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Compression/etc Question (problem solved)

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  • Compression/etc Question (problem solved)

    I took the car to my shop as I just couldn't get it to smooth out. All new plug wires, dist points, condenser, etc. Did a compression check. Here are the readings
    1 85 2 97
    3 100 4 97
    5 97 6 97
    7 97 8 100

    What does this indicate? Rings/Valves or both?
    There is no visible oil smoke but there is a very strong burnt oil smell.
    Thanks,
    Bob

    Dare to be different... Drive your Studebaker!!

  • #2
    I am sticking my neck out here but it looks like stuck rings or worn rings and No.1 has a bad valve too.

    Comment


    • #3
      Looks like you're cranking it over with the carb closed or stopping right after the first bump on the gauge, or it isn't warmed up. But those readings aren't right for that motor. I've seen mechanics only take one plug out at a time and crank the engine over with a low battery on top of that. If a motor is running rough, it's usually one or two cylinders, certainly not all of them. For rough running to be caused by compression, you'd have to have at least one extremely low one in there. If a motor makes good power, don't go jumping to the conclusion that it's lacking compression. The most important guideline is that all cylinders should be within 15% of each other, and you have that. When an engine burns oil, you're not going to smell it unless it is really rolling out the smoke. You probably have oil on the exhaust. On top of all that, I checked the compression on that motor myself before and after replacing a valve, so I know for a fact every cylinder should be over 125. You're looking for the problem in the wrong place.

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      • #4
        I just talked with the technician that did the compression check. He is a Master Technician with 35 yrs experience and his work is always flawless. I asked him how he did the test. All 8 plugs were out, wide open throttle and battery charger attached to make sure it was getting full cranking. Mike, I'm not asking for any money back as you told me it was a running engine and didn't smoke. Which it is that. I just need my car to run and run properly which is why I asked the question.

        Dare to be different... Drive your Studebaker!!

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        • #5
          The only way those numbers could make any sense is if it jumped time, and that is very doubtful. Possible, but extremely unlikely. I'm not sure how long ago the engine was rebuilt, but I saw crosshatch still in the cylinders, and the timing components should have been replaced at the same time. I guess you could do a leakdown test to verify that the cylinders are holding pressure. I'm not sure how to check cam timing, tho. I would just hate to see that motor completely tore down when I drove it and felt the power myself. Is there a date on the rebuild tag? And you know, if the rings were bad, you'd have oil on the plugs, especially in a points system.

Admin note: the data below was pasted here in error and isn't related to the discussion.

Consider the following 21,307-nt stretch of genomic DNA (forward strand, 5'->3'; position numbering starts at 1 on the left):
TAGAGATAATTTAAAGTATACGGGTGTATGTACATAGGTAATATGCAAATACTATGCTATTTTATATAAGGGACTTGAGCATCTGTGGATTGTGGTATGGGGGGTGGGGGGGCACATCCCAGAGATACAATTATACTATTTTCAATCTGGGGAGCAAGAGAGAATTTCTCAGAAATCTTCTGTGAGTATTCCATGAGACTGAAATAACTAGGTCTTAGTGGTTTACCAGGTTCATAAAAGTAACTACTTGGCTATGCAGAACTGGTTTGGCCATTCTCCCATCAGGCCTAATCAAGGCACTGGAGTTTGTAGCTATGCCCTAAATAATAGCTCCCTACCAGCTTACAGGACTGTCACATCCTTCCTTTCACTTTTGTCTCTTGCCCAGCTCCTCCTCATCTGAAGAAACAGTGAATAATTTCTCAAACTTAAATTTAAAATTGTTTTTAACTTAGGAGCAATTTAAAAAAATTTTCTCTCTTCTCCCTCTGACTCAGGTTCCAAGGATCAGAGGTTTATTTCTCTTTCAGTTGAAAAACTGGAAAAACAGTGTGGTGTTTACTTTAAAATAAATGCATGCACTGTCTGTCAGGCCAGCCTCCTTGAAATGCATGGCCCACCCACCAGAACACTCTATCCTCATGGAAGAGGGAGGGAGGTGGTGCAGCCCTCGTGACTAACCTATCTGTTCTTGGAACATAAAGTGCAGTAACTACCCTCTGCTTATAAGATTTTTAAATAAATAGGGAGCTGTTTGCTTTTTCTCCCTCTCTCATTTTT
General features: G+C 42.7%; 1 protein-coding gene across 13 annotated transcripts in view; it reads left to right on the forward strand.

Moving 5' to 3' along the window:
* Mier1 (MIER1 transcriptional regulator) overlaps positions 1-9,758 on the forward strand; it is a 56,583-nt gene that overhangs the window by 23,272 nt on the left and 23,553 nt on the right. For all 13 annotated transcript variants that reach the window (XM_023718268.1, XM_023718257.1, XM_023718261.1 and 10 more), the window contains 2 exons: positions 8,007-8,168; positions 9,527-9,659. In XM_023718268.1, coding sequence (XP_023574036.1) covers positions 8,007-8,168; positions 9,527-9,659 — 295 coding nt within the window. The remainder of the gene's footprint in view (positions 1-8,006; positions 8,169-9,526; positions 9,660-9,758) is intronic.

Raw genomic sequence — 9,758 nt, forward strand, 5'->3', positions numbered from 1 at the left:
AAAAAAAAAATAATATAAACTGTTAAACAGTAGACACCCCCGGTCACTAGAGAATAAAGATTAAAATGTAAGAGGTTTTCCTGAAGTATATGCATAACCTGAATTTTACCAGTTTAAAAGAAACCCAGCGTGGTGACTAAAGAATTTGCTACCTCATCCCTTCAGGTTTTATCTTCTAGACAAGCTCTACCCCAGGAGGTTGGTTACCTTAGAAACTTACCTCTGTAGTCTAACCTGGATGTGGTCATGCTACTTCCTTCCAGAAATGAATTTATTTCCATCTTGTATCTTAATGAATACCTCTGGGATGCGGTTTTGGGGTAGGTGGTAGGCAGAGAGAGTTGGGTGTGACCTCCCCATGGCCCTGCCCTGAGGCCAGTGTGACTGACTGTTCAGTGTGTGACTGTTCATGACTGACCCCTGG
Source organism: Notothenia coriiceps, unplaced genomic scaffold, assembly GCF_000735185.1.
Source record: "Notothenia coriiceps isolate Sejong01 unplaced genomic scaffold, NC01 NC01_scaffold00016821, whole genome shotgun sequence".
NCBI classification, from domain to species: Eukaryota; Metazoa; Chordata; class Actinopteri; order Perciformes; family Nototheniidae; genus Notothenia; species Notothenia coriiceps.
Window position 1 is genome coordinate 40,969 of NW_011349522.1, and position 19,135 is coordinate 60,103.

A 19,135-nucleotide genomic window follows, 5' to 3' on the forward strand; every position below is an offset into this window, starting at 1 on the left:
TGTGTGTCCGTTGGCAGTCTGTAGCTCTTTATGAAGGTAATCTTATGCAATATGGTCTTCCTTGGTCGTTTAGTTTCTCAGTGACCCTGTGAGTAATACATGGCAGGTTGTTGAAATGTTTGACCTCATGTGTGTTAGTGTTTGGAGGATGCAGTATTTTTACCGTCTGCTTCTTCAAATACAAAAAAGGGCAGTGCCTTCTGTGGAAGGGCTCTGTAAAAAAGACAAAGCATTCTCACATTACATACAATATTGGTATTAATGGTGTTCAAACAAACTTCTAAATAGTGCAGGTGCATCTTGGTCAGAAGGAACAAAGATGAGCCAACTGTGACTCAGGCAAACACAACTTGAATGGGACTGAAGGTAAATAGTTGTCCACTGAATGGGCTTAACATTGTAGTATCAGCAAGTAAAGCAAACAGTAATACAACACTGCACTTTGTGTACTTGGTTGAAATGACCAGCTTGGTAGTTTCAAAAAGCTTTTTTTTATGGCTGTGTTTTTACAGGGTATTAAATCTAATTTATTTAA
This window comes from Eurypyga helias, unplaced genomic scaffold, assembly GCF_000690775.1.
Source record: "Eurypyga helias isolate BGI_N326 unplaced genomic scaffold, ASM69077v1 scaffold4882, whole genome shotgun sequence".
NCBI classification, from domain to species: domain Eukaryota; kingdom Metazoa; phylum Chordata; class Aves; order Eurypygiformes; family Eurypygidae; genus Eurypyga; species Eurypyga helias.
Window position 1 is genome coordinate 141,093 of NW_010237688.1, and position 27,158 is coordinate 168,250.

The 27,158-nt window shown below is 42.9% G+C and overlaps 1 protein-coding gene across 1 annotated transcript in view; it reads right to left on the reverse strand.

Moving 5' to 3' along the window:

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          • #6
            I don't think its burning oil. The oil smell is most likely from oil on the manifold. It does still have a very rich fuel smell about it. How long did the engine sit out of the car? with the breather caps off perhaps some moisture or something got into it. It does have very good power, but has a very lumpy idle. I'm sure there are still some carb issues as well. The compression numbers really bother me a lot as my understanding was anything under 120 requires a rebuild of some kind top or bottom.

            Dare to be different... Drive your Studebaker!!

            Comment


            • #7
              I don't like those numbers either. Maybe he only let the gauge hit one time. But if the engine makes good power and doesn't smoke, you need to redo your tuneup procedures, no matter how sick and disgusted and frustrated you are with carbs and dizzys.

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              • #8
                All eight Intake ports leaking about the same amount? Seems unlikely but possible. [:0]

                I know a very prominent Orange Empire Chapter(Calif.) SDC member who once sold a nice restored '53 Commander Starliner Hardtop cheap after HE "finished" the rebuild, because it's "NEW" engine ran terrible, which later turned out to be miss-located intake gaskets! [:0]